Tuesday, 15 September 2015

Listen To Genes, Music Based On The Immunoglobulin Gene

 I can't resist sharing Susumo Ohno's music and a little of his story the scientist in me is excited and inspired by his findings.  I hope you find it interesting too.

Music Based on part of a Immunoglobulin Gene 

In 1986, Ohno authored a paper published in Immunogenetics that explored the relationship between DNA genetic sequences and music. "The SARC oncogene, a malignant gene first discovered in chickens, causes cancer in humans as well. When Ohno translated the gene to music, it sounded very much like Chopin`s Funeral March". "An enzyme (phosphoglyceratekinase), which breaks down sugar (glucose) in the body revealed itself to Ohno as a lullaby. ``A violinist recorded the tune, and when kindergarten teachers in Tokyo play it, their youngsters yawn and willingly take their naps,``" said Ohno. The biologist, with no formal training in music, "decided to assign notes according to the molecular weights" and "put the heavier molecules in lower positions, and the lighter molecules higher". With DNA being composed of four subunits, he mapped each to two positions on the musics staff, forming an octave. He found that the more evolved an organism is, the more complicated is the music. His ultimate hope was "to find is some basic pattern that governs all life. . .everything."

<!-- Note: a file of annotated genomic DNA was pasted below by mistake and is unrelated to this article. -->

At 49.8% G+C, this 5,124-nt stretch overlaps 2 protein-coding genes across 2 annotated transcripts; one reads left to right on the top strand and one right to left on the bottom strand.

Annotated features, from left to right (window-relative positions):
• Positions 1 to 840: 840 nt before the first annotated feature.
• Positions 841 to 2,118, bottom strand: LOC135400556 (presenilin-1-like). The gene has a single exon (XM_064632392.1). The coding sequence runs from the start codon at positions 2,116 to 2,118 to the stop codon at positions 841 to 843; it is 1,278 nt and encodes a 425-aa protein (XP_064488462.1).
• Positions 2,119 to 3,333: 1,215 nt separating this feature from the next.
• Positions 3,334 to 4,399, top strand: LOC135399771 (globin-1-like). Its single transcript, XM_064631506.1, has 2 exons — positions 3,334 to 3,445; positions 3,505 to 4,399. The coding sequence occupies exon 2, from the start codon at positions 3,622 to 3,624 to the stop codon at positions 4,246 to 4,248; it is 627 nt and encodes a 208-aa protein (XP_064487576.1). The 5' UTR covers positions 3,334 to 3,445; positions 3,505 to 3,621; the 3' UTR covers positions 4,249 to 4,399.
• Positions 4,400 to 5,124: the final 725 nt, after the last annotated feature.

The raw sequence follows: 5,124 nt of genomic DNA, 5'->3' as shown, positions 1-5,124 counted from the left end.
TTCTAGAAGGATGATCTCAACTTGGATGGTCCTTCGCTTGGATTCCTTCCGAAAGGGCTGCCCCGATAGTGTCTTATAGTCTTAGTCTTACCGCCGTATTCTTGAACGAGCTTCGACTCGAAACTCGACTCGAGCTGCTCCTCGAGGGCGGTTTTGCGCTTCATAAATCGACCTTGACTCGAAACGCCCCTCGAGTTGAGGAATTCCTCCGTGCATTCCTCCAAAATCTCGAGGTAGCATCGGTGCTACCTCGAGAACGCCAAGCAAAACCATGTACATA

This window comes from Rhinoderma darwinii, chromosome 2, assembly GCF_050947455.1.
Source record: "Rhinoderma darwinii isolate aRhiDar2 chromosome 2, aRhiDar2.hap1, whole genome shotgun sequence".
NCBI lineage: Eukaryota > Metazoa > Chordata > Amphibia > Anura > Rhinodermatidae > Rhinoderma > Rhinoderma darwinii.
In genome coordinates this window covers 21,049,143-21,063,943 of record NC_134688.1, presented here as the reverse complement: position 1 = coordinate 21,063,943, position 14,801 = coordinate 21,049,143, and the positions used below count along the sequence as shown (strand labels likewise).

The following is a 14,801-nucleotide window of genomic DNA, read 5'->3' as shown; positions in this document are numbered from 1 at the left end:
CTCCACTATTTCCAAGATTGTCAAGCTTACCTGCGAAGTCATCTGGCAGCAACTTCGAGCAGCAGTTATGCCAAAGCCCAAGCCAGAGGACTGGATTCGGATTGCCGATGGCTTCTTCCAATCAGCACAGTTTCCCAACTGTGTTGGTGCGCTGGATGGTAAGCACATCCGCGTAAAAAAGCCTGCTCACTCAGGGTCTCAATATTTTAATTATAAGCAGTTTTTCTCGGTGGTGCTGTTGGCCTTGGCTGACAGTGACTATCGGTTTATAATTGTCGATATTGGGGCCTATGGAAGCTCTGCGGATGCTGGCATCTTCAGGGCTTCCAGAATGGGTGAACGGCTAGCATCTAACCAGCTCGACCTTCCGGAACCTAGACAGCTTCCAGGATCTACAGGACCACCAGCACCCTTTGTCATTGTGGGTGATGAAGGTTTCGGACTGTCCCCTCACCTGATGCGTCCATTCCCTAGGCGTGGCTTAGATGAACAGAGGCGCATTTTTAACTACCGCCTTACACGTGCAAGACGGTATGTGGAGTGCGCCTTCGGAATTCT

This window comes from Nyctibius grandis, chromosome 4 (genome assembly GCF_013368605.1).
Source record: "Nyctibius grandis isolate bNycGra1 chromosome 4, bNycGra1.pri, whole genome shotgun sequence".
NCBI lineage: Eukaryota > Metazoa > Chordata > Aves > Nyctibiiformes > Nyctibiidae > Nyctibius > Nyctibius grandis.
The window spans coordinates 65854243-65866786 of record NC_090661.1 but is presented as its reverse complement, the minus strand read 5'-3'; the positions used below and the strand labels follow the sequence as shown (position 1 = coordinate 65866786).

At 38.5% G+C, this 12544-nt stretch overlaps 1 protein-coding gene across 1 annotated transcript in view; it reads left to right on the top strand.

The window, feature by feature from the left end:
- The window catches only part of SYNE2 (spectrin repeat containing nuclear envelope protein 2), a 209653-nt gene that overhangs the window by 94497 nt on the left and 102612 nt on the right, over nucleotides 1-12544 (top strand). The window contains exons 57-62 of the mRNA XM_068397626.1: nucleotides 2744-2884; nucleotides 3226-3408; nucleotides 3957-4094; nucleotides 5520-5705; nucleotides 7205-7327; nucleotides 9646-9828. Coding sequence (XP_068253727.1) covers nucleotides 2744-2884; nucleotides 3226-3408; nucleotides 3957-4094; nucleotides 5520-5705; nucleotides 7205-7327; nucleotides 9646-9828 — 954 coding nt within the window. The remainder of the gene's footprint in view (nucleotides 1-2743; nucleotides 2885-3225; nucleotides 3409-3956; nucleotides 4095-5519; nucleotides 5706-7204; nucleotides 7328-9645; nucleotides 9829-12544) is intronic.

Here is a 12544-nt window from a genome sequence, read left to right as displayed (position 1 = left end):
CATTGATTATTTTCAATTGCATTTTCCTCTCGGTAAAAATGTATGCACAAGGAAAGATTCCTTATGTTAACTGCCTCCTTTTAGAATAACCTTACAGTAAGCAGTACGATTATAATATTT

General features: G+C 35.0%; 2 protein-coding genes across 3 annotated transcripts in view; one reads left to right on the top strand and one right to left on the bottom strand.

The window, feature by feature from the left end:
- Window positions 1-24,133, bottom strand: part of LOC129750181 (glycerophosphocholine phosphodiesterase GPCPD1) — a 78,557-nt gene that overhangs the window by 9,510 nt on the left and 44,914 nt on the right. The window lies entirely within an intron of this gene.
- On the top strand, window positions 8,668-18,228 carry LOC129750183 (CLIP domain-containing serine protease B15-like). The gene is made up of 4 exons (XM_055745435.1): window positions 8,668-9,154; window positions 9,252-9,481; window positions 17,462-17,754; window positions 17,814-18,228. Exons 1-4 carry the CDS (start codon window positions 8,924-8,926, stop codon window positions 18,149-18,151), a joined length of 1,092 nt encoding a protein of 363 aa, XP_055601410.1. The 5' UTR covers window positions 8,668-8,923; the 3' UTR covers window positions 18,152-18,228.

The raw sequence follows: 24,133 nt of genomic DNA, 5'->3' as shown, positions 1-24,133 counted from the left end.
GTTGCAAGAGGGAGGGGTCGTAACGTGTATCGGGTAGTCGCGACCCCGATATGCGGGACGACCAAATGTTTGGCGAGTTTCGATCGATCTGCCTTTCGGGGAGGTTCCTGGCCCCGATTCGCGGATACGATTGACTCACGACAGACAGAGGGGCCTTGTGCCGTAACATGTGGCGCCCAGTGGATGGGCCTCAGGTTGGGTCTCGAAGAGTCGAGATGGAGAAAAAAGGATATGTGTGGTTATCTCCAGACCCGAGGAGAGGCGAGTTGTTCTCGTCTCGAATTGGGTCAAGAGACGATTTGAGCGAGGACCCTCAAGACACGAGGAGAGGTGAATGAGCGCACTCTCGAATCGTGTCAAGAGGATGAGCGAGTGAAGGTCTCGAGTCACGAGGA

About Susumu Ohno:
Susumu Ohno was born of Japanese parents in Seoul, Korea, on February 1, 1928. The second of five children, he was the son of the minister of education of the Japanese Protectorate of Korea. The family returned to Japan after the war in 1945. He later became a citizen of the United States of America. Susumu Ohno married musician Midori Aoyama in 1951. They had two sons and one daughter.
His passion for science derived from his lifelong love of horses. He earned a Ph.D. in veterinary science at Tokyo University of Agriculture and Technology in 1949, and later a Ph.D. and D.Sc. from Hokkaido University. He went to the United States in 1951, as a visiting scholar to UCLA, and in 1952 joined the new research department at City of Hope Medical Center, where he remained in active research until 1996.

Music Based on part of a Immunoglobulin Gene


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